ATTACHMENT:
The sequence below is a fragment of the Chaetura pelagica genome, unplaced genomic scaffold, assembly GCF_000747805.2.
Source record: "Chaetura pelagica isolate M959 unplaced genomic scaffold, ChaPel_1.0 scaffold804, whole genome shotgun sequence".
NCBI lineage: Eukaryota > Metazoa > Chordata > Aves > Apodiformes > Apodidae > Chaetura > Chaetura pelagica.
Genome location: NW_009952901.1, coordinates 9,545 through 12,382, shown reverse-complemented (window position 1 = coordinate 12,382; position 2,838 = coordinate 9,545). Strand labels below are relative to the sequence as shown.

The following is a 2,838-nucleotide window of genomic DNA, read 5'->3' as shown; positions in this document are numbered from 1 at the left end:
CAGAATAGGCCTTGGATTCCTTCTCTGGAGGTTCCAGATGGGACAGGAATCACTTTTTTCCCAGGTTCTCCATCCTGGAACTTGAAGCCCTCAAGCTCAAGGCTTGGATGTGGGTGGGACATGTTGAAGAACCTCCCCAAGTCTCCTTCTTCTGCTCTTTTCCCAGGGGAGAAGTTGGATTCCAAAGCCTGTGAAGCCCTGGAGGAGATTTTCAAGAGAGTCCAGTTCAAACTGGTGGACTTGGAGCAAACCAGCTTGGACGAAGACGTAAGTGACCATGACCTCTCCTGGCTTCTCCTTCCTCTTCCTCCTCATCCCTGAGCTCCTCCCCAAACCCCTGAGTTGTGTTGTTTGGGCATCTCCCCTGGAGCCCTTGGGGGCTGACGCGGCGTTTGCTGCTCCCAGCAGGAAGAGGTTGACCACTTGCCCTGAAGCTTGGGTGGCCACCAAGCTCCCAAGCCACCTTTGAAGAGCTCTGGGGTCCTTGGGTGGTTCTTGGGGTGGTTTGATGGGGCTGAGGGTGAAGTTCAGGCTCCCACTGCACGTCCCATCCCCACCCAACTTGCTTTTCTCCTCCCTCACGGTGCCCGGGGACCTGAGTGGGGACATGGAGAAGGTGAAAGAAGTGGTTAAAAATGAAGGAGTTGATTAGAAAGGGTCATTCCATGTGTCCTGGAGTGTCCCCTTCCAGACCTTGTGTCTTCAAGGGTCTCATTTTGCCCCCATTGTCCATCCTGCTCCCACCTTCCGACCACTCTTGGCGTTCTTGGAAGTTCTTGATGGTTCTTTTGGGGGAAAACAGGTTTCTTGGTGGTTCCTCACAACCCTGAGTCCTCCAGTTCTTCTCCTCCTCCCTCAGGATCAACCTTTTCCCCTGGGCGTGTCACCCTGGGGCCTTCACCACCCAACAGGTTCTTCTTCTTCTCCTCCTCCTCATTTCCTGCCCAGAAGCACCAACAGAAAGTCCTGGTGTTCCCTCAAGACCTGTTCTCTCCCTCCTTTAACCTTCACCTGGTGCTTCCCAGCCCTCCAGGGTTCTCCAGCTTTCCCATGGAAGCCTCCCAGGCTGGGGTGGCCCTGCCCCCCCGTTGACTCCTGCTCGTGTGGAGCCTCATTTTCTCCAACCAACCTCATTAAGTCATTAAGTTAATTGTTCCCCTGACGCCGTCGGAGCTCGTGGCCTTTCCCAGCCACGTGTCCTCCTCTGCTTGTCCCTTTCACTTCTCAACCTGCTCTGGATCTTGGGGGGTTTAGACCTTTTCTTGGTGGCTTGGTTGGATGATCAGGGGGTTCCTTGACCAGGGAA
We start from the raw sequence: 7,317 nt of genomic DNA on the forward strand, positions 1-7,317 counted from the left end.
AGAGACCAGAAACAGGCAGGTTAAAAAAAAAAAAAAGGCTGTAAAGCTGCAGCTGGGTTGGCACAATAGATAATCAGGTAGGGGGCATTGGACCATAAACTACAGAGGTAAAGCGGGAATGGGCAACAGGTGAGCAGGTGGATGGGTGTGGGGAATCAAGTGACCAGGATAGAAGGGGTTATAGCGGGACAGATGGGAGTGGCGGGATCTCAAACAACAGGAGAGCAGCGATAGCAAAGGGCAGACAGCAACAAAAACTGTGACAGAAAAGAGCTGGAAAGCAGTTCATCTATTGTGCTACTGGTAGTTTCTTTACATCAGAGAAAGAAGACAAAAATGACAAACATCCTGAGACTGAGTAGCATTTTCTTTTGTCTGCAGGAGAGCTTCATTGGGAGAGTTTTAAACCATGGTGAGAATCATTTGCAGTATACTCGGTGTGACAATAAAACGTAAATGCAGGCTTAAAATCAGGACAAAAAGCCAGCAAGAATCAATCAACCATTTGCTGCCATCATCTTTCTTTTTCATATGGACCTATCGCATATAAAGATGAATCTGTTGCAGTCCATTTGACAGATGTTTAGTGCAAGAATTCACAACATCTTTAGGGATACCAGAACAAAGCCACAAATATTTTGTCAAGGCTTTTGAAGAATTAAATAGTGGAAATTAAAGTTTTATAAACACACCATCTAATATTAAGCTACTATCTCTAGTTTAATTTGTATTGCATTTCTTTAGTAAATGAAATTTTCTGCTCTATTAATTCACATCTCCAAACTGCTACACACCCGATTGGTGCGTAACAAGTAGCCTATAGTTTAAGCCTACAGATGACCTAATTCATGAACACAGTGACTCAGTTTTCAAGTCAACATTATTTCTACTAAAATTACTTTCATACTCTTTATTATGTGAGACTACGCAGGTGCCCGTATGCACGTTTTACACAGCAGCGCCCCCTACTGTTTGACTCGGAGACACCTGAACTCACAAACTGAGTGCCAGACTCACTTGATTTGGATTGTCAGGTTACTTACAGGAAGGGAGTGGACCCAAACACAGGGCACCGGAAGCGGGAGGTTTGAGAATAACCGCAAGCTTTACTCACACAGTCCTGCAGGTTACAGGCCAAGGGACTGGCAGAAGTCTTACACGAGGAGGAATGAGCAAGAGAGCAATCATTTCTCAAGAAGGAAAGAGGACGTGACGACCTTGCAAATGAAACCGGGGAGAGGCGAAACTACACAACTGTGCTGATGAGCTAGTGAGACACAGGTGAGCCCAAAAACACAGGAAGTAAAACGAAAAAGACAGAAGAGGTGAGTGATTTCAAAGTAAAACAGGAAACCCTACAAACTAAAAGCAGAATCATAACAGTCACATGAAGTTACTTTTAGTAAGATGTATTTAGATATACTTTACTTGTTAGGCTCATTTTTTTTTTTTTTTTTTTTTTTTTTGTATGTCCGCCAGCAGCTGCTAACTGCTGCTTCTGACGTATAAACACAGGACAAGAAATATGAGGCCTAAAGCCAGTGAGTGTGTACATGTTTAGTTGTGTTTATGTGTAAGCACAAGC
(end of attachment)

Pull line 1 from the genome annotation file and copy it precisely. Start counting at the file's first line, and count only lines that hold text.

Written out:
The sequence below is a fragment of the Chaetura pelagica genome, unplaced genomic scaffold, assembly GCF_000747805.2.